Monday, September 29, 2014

Sympathetic Joy

I’d see her around town occasionally, this woman who had once attended church with me. At the diner or the market, we’d bump into each other and exchange a few pleasant words. We’d ask about the kids—we had sons of a similar age—and talk about our church ministries. Somewhere in these brief exchanges over a decade of years, I’d learned that her husband suffered from bipolar disorder. I murmured sympathetic words; I knew what that was like. We’d part ways after a few moments, each of us going back to a challenging life. I seldom thought about her between our sporadic conversations.

I saw her again on Saturday, this woman of my acquaintance, sorting for buried treasure at the church rummage sale. We spoke, of course, making the same cursory comments we’d been making for years. Nice to see you. Beautiful day. How are your kids?

And then she said the unexpected, totally out of keeping with the little I knew about her: “I’m getting a divorce.”

I got it. Standing there with a covered casserole dish in my hand, balancing the cookie sheets I was holding for my daughter as she tried on a pair of jeans, I got it. Years of care-giving, arguments with a spouse that often lacked reason, raising a family on a shoe-string budget, doling out money to medical professionals who could offer no real hope all took their tolls.

I fixed my face into what I hoped was an appropriate expression of compassion and touched her hand. “I’m so sorry,” I said. “I know what it’s like.”

She knew my words were not empty. She nodded. “Of course you would.” We said a few more words, promised to pray for one another, and went back to our days.

As she turned down another aisle, I tried to find the words to describe what I was feeling. Empathy? Concern? Nothing seemed to fit. As my daughter returned with her 50 cent jeans and we continued on our rare day out, I shelved the thought for later on.

I took my thought out again the next day and looked it over. I turned to my thesaurus and the internet to try and pin down the words that would say it. I finally settled on a Buddhist philosophy: sympathetic joy.

Part of me was glad for this dear woman, glad that she would now be free of the demands of care-giving, relieved of senseless arguments and messy clean-ups and the burdens that come with being the Well Spouse. I pictured her in a small, sunny apartment somewhere, time healing the wounds caused by the illness of a spouse. I admired her courage, because I knew what it must have taken for her to reach this point. Dreams are not easily relinquished.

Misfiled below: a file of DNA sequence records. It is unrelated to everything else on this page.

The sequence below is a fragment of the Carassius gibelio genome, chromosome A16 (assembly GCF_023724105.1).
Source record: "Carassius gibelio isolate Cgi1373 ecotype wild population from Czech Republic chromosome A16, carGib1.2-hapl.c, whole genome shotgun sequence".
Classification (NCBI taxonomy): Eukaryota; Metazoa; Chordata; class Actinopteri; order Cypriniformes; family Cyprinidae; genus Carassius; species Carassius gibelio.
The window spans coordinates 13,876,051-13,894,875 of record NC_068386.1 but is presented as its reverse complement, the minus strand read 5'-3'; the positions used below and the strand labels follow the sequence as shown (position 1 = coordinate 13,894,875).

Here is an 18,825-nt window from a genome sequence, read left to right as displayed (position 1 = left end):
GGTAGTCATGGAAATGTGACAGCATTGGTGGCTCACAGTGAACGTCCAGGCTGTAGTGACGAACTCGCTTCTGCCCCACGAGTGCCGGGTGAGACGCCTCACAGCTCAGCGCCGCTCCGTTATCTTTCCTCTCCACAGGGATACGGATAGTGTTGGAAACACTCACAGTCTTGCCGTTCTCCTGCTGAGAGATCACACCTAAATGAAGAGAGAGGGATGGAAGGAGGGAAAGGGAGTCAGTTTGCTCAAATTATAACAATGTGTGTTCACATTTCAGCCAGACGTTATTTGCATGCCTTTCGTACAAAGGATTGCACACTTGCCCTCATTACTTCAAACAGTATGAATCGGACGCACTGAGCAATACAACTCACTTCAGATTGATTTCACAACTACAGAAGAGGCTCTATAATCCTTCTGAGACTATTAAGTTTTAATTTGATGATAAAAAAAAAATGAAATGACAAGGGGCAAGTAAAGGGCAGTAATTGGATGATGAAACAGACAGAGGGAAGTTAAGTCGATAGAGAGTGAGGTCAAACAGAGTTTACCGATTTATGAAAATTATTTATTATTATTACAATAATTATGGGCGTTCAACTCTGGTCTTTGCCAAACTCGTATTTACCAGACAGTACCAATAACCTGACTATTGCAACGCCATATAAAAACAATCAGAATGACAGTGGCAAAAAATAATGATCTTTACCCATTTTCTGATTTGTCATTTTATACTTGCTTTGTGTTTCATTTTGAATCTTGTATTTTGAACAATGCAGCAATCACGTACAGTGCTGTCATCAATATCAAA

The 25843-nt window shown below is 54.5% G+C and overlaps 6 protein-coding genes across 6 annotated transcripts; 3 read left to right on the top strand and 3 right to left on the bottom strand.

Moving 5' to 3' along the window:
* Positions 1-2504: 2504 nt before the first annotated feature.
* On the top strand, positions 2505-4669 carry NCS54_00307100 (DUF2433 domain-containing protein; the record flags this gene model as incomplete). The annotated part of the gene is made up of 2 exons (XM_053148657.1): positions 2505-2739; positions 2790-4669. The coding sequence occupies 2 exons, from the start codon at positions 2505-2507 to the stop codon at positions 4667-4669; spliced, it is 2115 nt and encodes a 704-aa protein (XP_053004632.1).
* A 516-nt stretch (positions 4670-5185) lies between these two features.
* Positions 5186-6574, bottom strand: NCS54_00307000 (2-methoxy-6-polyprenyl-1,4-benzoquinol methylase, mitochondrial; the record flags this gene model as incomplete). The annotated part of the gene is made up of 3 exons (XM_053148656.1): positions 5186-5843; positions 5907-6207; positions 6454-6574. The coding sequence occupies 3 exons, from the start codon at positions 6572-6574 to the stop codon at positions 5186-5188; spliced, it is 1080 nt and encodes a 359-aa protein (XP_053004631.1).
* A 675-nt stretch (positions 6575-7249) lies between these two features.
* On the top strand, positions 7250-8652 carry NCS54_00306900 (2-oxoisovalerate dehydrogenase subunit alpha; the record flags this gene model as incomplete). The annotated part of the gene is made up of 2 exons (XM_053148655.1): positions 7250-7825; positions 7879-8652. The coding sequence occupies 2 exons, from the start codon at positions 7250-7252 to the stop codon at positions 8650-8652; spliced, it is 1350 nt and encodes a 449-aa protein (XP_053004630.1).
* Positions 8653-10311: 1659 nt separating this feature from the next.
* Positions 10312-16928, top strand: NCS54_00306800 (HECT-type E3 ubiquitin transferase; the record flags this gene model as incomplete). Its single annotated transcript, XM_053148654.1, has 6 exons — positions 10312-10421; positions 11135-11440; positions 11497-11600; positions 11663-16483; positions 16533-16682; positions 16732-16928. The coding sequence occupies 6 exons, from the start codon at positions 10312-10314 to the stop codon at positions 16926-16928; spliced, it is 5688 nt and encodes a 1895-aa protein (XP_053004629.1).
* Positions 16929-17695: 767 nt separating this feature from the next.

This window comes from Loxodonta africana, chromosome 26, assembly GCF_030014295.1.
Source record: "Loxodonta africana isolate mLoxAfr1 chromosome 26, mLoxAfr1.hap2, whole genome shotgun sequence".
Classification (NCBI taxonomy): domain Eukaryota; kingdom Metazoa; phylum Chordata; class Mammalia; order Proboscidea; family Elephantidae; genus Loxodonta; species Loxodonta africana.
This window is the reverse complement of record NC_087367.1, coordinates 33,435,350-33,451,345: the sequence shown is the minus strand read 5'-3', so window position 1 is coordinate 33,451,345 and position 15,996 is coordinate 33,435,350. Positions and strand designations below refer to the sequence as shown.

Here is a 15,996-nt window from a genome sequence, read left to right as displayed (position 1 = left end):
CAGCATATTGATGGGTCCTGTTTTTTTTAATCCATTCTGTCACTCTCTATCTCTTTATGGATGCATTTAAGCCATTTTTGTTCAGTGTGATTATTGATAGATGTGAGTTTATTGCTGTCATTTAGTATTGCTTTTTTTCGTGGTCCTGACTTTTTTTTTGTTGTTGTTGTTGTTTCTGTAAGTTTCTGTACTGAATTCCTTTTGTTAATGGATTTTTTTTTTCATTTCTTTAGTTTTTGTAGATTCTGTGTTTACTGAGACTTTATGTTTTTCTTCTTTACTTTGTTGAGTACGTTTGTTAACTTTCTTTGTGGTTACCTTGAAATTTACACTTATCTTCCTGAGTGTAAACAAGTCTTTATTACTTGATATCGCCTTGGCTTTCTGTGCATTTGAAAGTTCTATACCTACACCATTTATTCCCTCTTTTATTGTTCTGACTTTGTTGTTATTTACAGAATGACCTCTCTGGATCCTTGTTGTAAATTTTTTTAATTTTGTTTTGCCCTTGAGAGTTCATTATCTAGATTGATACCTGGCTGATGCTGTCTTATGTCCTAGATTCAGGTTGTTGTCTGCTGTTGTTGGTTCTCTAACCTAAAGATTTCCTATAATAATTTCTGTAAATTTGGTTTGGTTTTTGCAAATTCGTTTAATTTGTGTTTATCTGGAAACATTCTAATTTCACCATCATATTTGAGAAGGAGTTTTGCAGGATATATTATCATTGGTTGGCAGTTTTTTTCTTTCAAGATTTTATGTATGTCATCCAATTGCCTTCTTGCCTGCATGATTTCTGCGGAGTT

But along with the joy was the sympathy. Divorce meant the loss of the future she had planned as a bride, holiday dinners with an empty chair, grandchildren visiting on alternate weekends. I remembered the last thing she had said to me before we again parted ways: “It just got too hard.”

I know hard. I know exactly what hard tastes and smells and sounds and feels like. Being the Well Spouse is a solitary endeavor. We do what we do for the most part alone. Often our families do not understand or see it all. And sometimes the immediate family of the Ill Spouse would rather pretend the situation did not exist, casting the burden of an ill adult child onto the one unwittingly who said “I do.” It is easy to go blithely about when you do not hear the night demons screaming.

I prayed for her today, my fellow Well Spouse. I pray she has peace in her decision. I pray her adult children support her. I pray her church supports her.

And as I prayed, I was forced to again ask myself the hard question: Why do I stay? Why do I sacrifice so much for what seems to be a never-ending cycle, with one ailment after another plaguing my husband? Why do I live always waiting for the other shoe to drop? I am often exhausted by the burdens placed on my shoulders. There is no longer light at the end of an incredibly long tunnel.